Restricting users to send and receive external messages in Exchange Server 2007

Introduction

For the sake of this article, I created a fictitious organization which I will name MSExchange.org, and a user-name which I will name Anderson.Patricio. Through this article we are going to manage the users ability to send or receive internet messages. These are some of the topics that we are going to cover in this article:

  • Block any incoming mail to that user

  • Block that user from sending outbound messages

  • Allow that user to send messages to a specific user outside

  • Allow the user to receive external messages from a specific domain

  • Allow that user to send messages to a specific domain only

The main idea here is to provide some possible ways to accomplish this kind of task, for your personal environment or for the entire network. You can also combine more than one of the possible scenarios above to accomplish your requirements.

Managing the inbound traffic to a specific user

There are several ways to manage the incoming traffic to a specific user. We can create Transport Rules, configure Recipient Filtering, change at mailbox level and so on.

The first option is to use Transport Rules. This feature allows us to create a rule to return a NDR to the sender, for example, saying that this specific user does not have permission to receive Internet mail. This can be done as follows:

  1. Open Exchange Management Console

  2. Expand Organization Configuration

  3. Click on Hub Transport

  4. Click on Transport rules tab

  5. On Toolbox Actions, click on New Transport Rule…

  6. In the Introduction page, define a name for the rule and click Next

  7. In the Conditions page. Select the from users inside or outside the organization item and sent to people item as well. In the step 2 box, you can define the previous items’ value. To do this, make sure that the Outside value is selected for the first one and for the second one you added the user mailbox that will not be able to receive Internet mail. When done, click on Next

  8. In the Actions page, select the option send bounce message to sender with enhanced status code, you can go to Step 2 box, and change the text of the message and status code as well. (Figure 1)


Figure 1

  1. In the Exceptions page. Let’s just click on Next, New and Finish.

A second option is using Recipient Filtering anti-spam agent, it is enabled by default in an Edge Transport Server. However, if you are using the Hub Transport role to receive internet mail you need to enable the Anti-Spam Transport Agents, you can find how to do that in this following MSExchange.org article.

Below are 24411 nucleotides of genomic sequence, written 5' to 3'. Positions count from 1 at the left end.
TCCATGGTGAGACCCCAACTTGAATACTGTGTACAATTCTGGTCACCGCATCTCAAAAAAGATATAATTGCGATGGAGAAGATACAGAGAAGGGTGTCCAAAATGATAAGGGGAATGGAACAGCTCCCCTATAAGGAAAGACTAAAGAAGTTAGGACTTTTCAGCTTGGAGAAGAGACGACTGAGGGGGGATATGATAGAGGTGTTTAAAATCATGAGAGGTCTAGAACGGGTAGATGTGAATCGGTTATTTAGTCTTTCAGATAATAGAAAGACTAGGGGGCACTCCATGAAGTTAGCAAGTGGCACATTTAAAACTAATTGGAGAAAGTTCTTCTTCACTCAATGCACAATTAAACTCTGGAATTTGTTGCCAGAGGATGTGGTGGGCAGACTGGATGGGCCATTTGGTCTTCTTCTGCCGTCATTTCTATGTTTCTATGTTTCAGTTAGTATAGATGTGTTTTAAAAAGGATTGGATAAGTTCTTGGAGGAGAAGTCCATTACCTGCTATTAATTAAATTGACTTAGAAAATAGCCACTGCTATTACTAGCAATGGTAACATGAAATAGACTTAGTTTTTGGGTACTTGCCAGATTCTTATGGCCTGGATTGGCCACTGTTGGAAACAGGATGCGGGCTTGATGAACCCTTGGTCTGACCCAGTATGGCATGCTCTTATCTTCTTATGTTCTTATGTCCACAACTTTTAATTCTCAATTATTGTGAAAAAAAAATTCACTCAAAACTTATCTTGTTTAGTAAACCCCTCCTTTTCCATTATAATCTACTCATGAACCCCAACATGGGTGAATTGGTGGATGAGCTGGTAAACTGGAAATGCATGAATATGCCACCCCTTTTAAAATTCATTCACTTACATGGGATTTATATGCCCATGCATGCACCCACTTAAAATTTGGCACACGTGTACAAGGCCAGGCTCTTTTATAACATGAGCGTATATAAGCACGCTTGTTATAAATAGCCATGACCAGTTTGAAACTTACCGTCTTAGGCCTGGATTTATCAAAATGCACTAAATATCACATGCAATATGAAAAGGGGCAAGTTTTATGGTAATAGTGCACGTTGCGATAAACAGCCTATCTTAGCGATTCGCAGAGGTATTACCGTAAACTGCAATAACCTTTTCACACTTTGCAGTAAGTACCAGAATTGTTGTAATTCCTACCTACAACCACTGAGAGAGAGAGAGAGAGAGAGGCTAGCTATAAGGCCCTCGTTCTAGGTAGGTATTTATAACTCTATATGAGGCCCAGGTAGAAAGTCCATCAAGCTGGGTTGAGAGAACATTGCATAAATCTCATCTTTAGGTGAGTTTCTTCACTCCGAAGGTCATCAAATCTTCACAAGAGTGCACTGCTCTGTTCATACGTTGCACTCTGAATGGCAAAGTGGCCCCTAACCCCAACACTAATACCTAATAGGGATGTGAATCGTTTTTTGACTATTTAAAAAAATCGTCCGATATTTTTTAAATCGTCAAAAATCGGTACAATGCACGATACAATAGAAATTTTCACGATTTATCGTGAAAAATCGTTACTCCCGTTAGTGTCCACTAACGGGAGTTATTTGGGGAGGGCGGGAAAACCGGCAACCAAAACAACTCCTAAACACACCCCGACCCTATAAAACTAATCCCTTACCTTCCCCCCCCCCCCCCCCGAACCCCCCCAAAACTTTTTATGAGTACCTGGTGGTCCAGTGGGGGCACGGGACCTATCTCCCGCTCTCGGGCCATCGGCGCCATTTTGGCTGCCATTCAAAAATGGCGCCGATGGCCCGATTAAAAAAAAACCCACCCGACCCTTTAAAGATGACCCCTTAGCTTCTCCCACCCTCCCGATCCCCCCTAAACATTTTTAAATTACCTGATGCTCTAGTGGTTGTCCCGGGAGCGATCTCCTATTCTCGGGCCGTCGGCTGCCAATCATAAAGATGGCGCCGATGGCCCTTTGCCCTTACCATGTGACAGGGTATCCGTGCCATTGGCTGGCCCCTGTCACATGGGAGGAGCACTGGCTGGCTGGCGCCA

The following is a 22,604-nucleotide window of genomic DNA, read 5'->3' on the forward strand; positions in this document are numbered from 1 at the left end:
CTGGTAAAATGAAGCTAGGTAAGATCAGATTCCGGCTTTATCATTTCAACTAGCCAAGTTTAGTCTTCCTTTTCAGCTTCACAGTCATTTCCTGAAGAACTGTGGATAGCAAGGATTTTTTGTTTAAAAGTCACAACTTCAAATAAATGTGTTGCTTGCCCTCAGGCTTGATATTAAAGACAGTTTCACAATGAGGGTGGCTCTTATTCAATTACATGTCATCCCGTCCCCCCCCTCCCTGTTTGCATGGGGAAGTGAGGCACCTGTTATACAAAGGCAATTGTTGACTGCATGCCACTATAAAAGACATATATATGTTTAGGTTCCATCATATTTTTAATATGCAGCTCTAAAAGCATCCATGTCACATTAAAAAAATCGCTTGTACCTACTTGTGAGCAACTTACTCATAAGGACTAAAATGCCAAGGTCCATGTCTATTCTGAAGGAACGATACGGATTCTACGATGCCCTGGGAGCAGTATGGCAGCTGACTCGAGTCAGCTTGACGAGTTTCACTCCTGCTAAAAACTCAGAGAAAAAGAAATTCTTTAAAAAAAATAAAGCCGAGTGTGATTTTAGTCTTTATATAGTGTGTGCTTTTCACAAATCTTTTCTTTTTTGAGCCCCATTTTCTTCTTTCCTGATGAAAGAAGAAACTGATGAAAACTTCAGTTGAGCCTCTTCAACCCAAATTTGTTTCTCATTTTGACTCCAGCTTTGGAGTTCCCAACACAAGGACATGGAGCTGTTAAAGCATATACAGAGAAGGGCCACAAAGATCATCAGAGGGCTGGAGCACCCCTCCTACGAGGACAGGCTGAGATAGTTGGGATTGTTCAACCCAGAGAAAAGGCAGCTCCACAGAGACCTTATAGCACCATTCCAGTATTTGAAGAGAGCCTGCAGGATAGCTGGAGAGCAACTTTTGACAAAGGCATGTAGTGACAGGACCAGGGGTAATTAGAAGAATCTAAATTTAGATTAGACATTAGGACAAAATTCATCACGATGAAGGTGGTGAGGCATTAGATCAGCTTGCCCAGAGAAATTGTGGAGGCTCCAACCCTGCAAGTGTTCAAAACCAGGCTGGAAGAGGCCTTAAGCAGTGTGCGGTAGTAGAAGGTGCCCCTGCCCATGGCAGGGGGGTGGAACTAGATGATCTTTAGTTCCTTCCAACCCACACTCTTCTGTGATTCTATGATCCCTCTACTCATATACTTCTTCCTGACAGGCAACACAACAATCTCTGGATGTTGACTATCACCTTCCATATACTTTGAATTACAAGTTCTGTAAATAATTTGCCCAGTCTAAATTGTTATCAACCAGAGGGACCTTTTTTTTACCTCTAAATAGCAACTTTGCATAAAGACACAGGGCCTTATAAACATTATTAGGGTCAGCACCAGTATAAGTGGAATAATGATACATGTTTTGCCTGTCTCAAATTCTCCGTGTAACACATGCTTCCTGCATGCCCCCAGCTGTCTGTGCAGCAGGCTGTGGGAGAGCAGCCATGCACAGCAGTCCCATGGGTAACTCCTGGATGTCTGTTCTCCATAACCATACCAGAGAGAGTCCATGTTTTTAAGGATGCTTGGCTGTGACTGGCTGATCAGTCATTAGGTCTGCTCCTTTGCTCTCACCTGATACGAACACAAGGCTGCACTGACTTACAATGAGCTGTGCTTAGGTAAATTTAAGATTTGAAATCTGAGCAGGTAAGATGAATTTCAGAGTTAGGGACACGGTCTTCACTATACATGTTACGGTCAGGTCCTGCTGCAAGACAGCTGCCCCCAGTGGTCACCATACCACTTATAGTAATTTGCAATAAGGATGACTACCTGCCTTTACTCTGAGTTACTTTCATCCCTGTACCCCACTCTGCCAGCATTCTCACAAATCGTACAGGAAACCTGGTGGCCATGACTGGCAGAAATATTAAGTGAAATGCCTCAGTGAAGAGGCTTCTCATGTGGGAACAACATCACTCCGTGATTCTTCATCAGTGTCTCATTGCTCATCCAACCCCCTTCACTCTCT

Either way, the process to configure the Recipient Filtering is very similar to the previous one. We are going to cover those changes in a Hub Transport, which are as follows;

  1. Open Exchange Management Console

  2. Expand Organization Configuration

  3. Click on Hub Transport

  4. Click on Anti-spam tab

  5. Double click on Recipient filtering

  6. Click on Blocked Recipients tab

  7. Check the Block the following recipients option and type in the internal users that you want blocking Internet mail (Figure 2)


Figure 2

The result, as you may expect, is that any message sent from the Internet to [email protected] will return a NDR saying that the user does not exist in our organization.

Well, sometimes blocking external incoming traffic to a user is not enough and you want to make the restriction a little tighter. Restricting a user to only receive messages from his boss and no other email client is one such example.

Note:
You can also accomplish this requirement by using Transport Rules, however the objective of this article is to give extra options and so, I opted to configure it at mailbox level.

The configuration process is as follows:

  1. Open Exchange Management Console

  2. Expand Recipient Configuration

  3. Click on Mailbox

  4. Double click on the mailbox that you want to restrict

  5. Click on Mail flow settings tab

  6. Click on Message Delivery Restriction and click on Properties

  7. On this page, we are able to restrict the user to accept or reject message from specific users. This user can only accept messages from authenticated users (Figure 3)

Note:
Any message coming from the Internet is not authenticated.


Figure 3

Managing outbound traffic